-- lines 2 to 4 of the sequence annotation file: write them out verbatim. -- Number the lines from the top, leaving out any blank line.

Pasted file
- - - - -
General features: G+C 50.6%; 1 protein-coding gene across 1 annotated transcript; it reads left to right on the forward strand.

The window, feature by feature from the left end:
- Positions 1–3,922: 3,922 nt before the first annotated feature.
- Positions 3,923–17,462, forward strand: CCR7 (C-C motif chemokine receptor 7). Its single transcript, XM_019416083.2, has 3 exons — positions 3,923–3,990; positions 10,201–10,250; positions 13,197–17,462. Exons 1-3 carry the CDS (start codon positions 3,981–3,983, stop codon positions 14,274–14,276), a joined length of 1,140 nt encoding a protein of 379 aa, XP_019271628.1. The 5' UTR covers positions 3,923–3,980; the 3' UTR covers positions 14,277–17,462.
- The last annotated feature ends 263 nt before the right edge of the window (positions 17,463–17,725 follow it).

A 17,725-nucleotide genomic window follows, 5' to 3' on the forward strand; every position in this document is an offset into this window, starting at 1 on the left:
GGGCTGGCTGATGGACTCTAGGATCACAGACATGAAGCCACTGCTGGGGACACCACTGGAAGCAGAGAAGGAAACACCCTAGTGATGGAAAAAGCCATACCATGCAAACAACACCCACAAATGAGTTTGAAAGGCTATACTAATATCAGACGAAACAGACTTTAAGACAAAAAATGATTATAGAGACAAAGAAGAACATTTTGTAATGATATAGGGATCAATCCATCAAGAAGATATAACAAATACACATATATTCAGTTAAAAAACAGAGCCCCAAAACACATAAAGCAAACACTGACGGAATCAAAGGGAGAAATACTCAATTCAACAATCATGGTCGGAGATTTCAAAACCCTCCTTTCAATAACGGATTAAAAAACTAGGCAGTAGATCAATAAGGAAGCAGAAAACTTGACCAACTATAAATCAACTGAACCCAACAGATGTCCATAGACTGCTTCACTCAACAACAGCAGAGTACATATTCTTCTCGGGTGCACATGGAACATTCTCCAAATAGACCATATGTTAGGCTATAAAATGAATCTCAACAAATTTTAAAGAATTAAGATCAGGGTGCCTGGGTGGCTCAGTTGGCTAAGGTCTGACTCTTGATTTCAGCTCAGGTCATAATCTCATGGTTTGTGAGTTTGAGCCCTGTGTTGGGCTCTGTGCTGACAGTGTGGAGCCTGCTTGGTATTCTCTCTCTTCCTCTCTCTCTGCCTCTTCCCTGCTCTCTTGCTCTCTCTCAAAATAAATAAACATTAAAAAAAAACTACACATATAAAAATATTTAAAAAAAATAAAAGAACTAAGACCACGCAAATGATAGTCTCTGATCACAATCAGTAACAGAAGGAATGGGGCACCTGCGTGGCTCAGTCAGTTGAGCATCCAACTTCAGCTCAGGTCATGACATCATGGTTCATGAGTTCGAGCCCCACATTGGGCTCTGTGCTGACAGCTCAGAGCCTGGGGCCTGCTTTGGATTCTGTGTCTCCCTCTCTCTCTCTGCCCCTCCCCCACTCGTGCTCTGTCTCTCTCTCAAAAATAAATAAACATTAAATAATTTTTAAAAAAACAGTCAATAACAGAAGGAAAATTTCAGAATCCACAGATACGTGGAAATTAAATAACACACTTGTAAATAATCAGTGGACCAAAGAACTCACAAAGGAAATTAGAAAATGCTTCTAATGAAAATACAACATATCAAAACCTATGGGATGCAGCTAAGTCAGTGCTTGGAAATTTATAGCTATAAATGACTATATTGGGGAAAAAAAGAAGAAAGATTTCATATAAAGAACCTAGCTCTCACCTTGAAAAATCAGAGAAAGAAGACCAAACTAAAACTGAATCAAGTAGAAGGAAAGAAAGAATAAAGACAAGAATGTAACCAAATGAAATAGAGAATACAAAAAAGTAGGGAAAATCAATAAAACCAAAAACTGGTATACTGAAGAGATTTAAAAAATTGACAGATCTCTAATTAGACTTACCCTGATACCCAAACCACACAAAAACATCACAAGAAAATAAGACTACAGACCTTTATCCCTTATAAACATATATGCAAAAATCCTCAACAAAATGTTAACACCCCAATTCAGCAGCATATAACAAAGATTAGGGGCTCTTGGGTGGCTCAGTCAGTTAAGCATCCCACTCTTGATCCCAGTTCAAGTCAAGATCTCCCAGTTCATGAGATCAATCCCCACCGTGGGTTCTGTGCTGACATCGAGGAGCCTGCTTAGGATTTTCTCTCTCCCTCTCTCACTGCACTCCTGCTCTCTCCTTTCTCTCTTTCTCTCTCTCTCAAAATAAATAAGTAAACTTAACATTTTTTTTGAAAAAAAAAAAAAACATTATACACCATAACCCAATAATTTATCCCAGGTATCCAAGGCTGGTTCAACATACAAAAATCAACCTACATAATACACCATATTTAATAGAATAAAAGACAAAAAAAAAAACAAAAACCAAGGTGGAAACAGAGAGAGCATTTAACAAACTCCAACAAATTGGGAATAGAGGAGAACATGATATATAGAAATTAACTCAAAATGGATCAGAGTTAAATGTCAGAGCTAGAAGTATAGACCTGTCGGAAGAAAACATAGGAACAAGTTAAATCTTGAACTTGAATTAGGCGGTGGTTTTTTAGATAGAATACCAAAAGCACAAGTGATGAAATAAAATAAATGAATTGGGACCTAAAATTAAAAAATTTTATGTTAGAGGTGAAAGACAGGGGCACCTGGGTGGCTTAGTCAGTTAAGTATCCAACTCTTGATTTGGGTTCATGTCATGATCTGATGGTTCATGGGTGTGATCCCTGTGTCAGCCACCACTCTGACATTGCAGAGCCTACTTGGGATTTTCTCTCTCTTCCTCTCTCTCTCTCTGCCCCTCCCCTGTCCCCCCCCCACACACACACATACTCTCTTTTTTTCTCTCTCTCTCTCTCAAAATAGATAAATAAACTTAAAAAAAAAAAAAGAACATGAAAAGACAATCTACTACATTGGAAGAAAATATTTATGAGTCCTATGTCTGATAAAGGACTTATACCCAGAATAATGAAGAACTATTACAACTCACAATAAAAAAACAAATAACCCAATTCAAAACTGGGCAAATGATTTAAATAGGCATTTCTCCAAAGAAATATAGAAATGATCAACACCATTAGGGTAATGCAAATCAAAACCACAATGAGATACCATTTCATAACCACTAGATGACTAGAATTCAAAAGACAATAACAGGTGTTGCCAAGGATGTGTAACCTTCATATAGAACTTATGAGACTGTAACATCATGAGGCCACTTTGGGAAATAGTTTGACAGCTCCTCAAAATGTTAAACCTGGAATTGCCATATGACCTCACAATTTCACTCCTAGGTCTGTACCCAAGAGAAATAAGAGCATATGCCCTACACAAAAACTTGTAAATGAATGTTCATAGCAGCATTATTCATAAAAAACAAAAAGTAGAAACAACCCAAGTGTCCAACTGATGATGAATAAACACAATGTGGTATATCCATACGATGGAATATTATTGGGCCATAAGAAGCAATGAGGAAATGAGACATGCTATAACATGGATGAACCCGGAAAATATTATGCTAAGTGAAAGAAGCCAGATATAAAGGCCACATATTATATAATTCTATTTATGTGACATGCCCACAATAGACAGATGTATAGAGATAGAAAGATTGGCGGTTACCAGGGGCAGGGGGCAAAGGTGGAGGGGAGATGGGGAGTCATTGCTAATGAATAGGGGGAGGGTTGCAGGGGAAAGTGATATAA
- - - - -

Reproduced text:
The window, feature by feature from the left end:
- Positions 1–3,922: 3,922 nt before the first annotated feature.
- Positions 3,923–17,462, forward strand: CCR7 (C-C motif chemokine receptor 7). Its single transcript, XM_019416083.2, has 3 exons — positions 3,923–3,990; positions 10,201–10,250; positions 13,197–17,462. Exons 1-3 carry the CDS (start codon positions 3,981–3,983, stop codon positions 14,274–14,276), a joined length of 1,140 nt encoding a protein of 379 aa, XP_019271628.1. The 5' UTR covers positions 3,923–3,980; the 3' UTR covers positions 14,277–17,462.